Medical volunteers will soon help Tanzanian children and their families in a fully modern and functional Health Center, funded by a multi-year family foundation grant arranged by a Global Volunteer alumnus. The Ipalamwa clinic will serve six rural communities in the Iringa District, and stands as the centerpiece of the Reaching Children’s Potential (RCP) Demonstration Project.
Reaching Children’s Potential in Ipalamwa, Tanzania
The primary goal of RCP is to help Tanzanian children thrive by educating mothers and pregnant women about nutrition, proper pre-natal care, early childhood interventions, and health and hygiene that will help halt the staggering childhood stunting incidence in the region. Since the RCP Demonstration Project began in Ipalamwa in 2016, volunteers have conducted parent workshops, planted garden boxes and instructed mothers how to maintain them, provided basic health care interventions and screenings, demonstrated child stimulation, taught lessons on effective disease prevention, cared for preschool children, and supported the community with conversational English classes, labor assistance and improved technology.
The expanded health center will greatly improve volunteers’ ability to help Tanzanian children.
Clinic services will include:
- Prenatal and postnatal care
- Routine deliveries
- Infant care including well-checks and health interventions
- Family Planning resources
- Dental care (when volunteer dentists are on site)
- Transportation to the hospital for high risk pregnancies
Speaking from Ipalamwa the last week of July, Global Volunteers CEO Bud Philbrook reported that modifications to the original plans drawn up by a Minnesota architectural firm met strict facility requirements and protocols prescribed by the Tanzanian Ministry of Health. “We learned of some of the changes that had to be made shortly before the structures were started. In each case, we were able to maintain the original vision while complying with the local regulations,” he said.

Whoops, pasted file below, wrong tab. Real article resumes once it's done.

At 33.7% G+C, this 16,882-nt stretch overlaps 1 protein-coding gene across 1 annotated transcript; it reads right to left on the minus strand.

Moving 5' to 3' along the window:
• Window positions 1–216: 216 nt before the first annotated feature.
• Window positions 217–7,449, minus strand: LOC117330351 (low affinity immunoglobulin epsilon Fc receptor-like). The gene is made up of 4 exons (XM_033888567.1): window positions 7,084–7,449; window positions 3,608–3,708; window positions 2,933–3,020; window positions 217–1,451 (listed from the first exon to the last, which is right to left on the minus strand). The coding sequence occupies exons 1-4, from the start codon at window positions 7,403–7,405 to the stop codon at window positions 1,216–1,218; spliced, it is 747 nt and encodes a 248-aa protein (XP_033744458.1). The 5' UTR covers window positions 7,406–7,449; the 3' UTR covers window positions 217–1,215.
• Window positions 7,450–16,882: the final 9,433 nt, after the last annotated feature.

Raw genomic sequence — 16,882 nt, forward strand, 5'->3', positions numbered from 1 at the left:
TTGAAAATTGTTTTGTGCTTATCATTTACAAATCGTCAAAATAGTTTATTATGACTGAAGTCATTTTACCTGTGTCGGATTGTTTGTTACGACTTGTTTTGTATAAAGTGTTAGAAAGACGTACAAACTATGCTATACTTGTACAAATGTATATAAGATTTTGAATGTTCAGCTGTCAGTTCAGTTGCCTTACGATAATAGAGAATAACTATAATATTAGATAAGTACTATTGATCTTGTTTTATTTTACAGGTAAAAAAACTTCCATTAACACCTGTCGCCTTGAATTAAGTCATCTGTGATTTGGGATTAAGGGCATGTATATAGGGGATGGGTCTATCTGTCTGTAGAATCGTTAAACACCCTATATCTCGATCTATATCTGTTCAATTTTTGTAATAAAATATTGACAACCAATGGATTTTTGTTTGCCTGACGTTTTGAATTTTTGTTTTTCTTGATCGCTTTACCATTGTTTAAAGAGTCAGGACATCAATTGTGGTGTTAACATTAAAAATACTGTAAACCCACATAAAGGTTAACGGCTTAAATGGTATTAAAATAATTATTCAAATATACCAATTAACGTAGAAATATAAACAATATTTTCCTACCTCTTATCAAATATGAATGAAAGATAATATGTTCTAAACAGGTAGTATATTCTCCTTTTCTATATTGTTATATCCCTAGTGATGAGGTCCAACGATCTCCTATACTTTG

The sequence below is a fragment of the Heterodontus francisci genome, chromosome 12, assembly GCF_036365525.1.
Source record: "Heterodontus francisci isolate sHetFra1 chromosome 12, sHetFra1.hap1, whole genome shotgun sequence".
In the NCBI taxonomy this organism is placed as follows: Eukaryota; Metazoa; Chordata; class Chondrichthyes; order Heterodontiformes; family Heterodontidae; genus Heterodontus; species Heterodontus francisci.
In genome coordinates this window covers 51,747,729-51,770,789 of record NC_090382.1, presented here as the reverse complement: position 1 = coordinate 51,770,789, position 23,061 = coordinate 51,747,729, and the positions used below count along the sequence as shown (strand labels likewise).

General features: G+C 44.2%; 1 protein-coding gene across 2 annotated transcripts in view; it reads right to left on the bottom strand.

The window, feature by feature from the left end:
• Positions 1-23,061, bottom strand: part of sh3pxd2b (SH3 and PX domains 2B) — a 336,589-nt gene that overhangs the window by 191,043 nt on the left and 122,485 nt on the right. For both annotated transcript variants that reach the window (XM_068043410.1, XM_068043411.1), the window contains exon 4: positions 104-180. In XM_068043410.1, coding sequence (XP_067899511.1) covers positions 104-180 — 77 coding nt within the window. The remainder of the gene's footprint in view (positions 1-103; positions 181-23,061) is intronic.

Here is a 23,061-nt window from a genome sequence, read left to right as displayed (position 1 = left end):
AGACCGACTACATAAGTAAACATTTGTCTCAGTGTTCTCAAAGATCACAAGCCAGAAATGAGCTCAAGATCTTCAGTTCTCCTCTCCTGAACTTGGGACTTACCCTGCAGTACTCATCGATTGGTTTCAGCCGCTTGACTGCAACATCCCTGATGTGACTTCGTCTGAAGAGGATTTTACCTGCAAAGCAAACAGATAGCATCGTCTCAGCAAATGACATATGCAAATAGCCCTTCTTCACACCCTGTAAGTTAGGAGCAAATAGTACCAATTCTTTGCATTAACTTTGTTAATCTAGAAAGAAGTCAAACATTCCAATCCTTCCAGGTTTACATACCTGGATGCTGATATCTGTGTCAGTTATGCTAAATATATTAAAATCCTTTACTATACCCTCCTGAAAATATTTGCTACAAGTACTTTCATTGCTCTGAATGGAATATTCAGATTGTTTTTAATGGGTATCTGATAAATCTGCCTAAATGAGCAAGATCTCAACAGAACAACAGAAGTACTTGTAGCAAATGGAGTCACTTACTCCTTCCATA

Ready To Help Tanzanian Children
A staff of two doctors, three nurses, eight clinic support staff, and seven outreach caregivers care for and help educate the 249 families who have enrolled in the RCP Demonstration Project. RCP was designed to provide the 12 interventions of the United Nations’ “Essential Package;” broadly, comprehensive services in health, nutrition and education.
In Tanzania, Global Volunteers’ focus is on the first 1,000 days of children’s lives – starting in utero. RCP aims to test a method of addressing the multi-generational cycle of stunting that results from behaviors and habits related to nutrition, infectious disease control, and education.
“Short-term volunteers are essential to provide the energy, insight and practical skills offered through the RCP Project,” Philbrook said. “Programs fail when they can’t be sustained. Short-term volunteers provide an endlessly renewable source of knowledge, capacities, new ideas, and simply extra hands,” to try to help Tanzanian children and meet the myriad needs of pregnant women, mothers and their children. “Everyone who’s interested in helping children thrive and reach their full potential can do this.” he said.
The project in Tanzania is an expansion of the RCP Project in St. Lucia, West Indies, which examined the impact of short-term volunteers on delivering essential services in the areas of health, hunger and cognition. University of Minnesota student volunteers conducted preliminary research to assess volunteer-parent engagement and behavior change through personal interviews of participating families. With those outcomes and principles, Global Volunteers and their long-standing local partners within the Evangelical Lutheran Church of Tanzania (ELCT) developed a strategy to address childhood stunting in the villages Global Volunteers has served since 1986.
Learn more about the RCP Project on our website, and in the following posts: